1876: “Snass” in the classical Chinook
Kind of unusual to see “cole snass” ‘snow’ abbreviated to “snass” (‘rain’)!
But as usual for the frontier era, no actual English translation was needed for this Puget Sound newspapers’s Chinuk Wawa.
“SNASS.” — This expressive if not poetical word, derived from the classical Chinook, supersedes the term “Beautiful Snow,” in this latitude. Snass fell to the depth of three inches Tuesday night, and as usual melted during the succeeding day, and produced a compound of mud and water, quite appropriately denominated “slush.” Let us hope that it constituted a part of the “odds and ends” which close our winters, and is the harbinger of an early spring.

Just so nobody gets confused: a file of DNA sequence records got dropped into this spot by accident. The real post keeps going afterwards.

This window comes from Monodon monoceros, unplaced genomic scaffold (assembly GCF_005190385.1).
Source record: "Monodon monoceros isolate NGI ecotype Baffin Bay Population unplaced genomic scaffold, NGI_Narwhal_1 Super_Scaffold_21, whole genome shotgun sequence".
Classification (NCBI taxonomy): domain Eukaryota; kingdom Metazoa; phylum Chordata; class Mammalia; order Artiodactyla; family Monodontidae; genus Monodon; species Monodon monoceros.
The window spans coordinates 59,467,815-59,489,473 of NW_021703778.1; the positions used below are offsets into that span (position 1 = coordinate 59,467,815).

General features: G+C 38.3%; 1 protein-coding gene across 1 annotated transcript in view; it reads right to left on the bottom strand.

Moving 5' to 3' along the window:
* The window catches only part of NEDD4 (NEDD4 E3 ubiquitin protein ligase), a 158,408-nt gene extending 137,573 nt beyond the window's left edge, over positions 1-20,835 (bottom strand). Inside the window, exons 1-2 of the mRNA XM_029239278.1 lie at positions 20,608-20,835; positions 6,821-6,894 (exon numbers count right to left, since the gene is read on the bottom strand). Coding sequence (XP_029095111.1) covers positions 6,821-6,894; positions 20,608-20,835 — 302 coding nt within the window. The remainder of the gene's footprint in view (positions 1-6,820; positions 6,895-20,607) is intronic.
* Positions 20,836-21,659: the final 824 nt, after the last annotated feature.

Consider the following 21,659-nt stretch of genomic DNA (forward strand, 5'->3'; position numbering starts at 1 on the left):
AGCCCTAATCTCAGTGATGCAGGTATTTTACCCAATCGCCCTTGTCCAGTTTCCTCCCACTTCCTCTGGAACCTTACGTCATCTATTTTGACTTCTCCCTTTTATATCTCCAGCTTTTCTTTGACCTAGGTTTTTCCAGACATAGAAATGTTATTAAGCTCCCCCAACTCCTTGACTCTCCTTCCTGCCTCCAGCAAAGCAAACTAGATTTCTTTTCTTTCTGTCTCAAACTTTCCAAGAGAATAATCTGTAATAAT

— from the Olympia (WA) Washington Standard of January 22, 1876, page 2, column 4